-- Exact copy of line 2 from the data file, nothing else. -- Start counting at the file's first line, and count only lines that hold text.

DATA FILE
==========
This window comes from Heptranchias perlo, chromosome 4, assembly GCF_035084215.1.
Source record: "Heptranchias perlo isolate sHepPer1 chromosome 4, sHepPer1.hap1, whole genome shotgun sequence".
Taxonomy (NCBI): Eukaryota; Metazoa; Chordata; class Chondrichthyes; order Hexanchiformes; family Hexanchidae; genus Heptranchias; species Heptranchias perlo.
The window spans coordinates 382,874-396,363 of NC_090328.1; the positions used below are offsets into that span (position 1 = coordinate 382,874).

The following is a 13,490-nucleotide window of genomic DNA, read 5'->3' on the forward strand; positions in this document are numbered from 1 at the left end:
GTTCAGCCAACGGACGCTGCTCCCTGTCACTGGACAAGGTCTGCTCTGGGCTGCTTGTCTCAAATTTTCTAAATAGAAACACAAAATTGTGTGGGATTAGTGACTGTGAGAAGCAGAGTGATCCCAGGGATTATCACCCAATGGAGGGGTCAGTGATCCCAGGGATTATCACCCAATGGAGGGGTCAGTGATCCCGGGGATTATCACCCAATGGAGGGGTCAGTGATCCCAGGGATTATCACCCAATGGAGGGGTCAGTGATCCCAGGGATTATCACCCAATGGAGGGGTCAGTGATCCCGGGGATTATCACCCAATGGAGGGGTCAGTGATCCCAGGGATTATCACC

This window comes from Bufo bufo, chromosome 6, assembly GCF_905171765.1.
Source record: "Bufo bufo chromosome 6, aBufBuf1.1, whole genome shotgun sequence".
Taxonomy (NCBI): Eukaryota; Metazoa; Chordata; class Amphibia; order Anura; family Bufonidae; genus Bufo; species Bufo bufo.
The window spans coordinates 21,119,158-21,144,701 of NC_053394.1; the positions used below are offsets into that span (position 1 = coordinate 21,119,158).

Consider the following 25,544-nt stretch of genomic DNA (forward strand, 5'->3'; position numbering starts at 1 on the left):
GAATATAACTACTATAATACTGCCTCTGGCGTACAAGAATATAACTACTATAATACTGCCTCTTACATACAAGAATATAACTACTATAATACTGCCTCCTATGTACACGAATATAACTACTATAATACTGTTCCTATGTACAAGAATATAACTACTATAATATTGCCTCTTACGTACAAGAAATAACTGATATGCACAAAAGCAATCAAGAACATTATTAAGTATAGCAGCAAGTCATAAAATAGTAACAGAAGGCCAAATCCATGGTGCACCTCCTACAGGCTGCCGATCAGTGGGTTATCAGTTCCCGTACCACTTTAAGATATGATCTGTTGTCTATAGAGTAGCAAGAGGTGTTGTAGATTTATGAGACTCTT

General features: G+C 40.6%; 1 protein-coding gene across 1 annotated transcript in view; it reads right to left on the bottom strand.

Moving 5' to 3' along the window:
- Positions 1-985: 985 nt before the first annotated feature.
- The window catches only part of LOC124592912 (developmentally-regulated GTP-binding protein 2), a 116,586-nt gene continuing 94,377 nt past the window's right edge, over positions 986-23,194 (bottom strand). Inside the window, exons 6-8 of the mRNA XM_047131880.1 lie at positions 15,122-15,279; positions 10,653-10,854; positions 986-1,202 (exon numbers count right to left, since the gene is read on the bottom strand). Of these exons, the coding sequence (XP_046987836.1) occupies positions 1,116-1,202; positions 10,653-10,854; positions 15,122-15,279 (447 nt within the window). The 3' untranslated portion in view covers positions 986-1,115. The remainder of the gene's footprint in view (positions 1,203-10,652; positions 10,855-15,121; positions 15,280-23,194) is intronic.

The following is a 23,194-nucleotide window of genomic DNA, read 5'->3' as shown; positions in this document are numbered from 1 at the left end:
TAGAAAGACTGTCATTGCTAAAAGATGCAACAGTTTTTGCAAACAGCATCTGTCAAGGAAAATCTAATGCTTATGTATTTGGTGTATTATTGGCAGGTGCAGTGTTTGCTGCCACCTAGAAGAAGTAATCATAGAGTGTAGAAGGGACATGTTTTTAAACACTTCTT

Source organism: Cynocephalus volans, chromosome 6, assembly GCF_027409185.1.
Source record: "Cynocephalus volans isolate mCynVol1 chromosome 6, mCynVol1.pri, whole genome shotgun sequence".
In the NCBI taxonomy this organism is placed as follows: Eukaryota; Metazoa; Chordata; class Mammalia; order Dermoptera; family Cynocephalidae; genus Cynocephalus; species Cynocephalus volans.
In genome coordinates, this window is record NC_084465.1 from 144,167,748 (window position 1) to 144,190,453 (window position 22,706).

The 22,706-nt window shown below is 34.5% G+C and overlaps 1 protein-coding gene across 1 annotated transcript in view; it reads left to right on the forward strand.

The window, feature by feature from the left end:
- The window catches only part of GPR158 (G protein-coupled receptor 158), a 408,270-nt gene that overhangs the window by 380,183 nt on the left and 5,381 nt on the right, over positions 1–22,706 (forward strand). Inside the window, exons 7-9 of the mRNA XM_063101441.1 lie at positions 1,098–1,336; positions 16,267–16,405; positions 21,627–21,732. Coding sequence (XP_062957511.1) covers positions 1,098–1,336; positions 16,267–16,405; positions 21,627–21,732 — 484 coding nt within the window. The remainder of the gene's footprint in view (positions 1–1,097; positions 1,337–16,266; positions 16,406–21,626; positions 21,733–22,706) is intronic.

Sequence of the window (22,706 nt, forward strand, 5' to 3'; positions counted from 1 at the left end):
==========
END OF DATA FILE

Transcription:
Source record: "Heptranchias perlo isolate sHepPer1 chromosome 4, sHepPer1.hap1, whole genome shotgun sequence".